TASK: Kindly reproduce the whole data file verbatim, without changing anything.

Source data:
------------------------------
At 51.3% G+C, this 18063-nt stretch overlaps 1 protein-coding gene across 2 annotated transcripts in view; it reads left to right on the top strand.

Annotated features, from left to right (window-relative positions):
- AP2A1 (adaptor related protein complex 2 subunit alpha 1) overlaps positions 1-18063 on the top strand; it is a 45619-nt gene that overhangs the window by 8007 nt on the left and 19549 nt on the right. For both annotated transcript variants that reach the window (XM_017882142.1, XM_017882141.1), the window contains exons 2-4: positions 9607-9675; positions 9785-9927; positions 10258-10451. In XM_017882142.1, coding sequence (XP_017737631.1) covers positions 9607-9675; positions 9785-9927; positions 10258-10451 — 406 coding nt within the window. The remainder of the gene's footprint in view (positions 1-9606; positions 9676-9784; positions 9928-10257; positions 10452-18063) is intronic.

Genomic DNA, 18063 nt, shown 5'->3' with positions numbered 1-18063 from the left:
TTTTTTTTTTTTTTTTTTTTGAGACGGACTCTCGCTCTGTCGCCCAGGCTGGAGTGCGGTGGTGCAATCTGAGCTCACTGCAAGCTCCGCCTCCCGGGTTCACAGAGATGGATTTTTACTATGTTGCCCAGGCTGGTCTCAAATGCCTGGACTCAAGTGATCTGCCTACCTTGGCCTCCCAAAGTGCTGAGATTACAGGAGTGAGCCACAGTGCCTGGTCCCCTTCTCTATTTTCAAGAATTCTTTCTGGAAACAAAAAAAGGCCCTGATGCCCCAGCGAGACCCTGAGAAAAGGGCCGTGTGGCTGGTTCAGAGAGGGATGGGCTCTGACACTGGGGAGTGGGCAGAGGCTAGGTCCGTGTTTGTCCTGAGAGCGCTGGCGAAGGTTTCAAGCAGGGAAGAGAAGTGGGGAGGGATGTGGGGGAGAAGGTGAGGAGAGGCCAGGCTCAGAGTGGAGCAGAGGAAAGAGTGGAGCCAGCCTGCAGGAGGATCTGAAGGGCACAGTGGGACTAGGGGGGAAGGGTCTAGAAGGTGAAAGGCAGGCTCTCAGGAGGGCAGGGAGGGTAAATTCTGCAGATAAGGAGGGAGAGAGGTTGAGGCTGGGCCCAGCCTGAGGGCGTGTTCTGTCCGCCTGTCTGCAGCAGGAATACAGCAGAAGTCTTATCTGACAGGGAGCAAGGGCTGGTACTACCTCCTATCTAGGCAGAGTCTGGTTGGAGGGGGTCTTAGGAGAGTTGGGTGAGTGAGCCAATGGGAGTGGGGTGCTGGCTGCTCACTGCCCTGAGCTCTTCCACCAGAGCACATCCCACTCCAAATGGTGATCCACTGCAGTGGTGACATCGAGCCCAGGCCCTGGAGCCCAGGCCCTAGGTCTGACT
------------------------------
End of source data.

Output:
At 51.3% G+C, this 18063-nt stretch overlaps 1 protein-coding gene across 2 annotated transcripts in view; it reads left to right on the top strand.

Annotated features, from left to right (window-relative positions):
- AP2A1 (adaptor related protein complex 2 subunit alpha 1) overlaps positions 1-18063 on the top strand; it is a 45619-nt gene that overhangs the window by 8007 nt on the left and 19549 nt on the right. For both annotated transcript variants that reach the window (XM_017882142.1, XM_017882141.1), the window contains exons 2-4: positions 9607-9675; positions 9785-9927; positions 10258-10451. In XM_017882142.1, coding sequence (XP_017737631.1) covers positions 9607-9675; positions 9785-9927; positions 10258-10451 — 406 coding nt within the window. The remainder of the gene's footprint in view (positions 1-9606; positions 9676-9784; positions 9928-10257; positions 10452-18063) is intronic.

Genomic DNA, 18063 nt, shown 5'->3' with positions numbered 1-18063 from the left:
TTTTTTTTTTTTTTTTTTTTGAGACGGACTCTCGCTCTGTCGCCCAGGCTGGAGTGCGGTGGTGCAATCTGAGCTCACTGCAAGCTCCGCCTCCCGGGTTCACAGAGATGGATTTTTACTATGTTGCCCAGGCTGGTCTCAAATGCCTGGACTCAAGTGATCTGCCTACCTTGGCCTCCCAAAGTGCTGAGATTACAGGAGTGAGCCACAGTGCCTGGTCCCCTTCTCTATTTTCAAGAATTCTTTCTGGAAACAAAAAAAGGCCCTGATGCCCCAGCGAGACCCTGAGAAAAGGGCCGTGTGGCTGGTTCAGAGAGGGATGGGCTCTGACACTGGGGAGTGGGCAGAGGCTAGGTCCGTGTTTGTCCTGAGAGCGCTGGCGAAGGTTTCAAGCAGGGAAGAGAAGTGGGGAGGGATGTGGGGGAGAAGGTGAGGAGAGGCCAGGCTCAGAGTGGAGCAGAGGAAAGAGTGGAGCCAGCCTGCAGGAGGATCTGAAGGGCACAGTGGGACTAGGGGGGAAGGGTCTAGAAGGTGAAAGGCAGGCTCTCAGGAGGGCAGGGAGGGTAAATTCTGCAGATAAGGAGGGAGAGAGGTTGAGGCTGGGCCCAGCCTGAGGGCGTGTTCTGTCCGCCTGTCTGCAGCAGGAATACAGCAGAAGTCTTATCTGACAGGGAGCAAGGGCTGGTACTACCTCCTATCTAGGCAGAGTCTGGTTGGAGGGGGTCTTAGGAGAGTTGGGTGAGTGAGCCAATGGGAGTGGGGTGCTGGCTGCTCACTGCCCTGAGCTCTTCCACCAGAGCACATCCCACTCCAAATGGTGATCCACTGCAGTGGTGACATCGAGCCCAGGCCCTGGAGCCCAGGCCCTAGGTCTGACT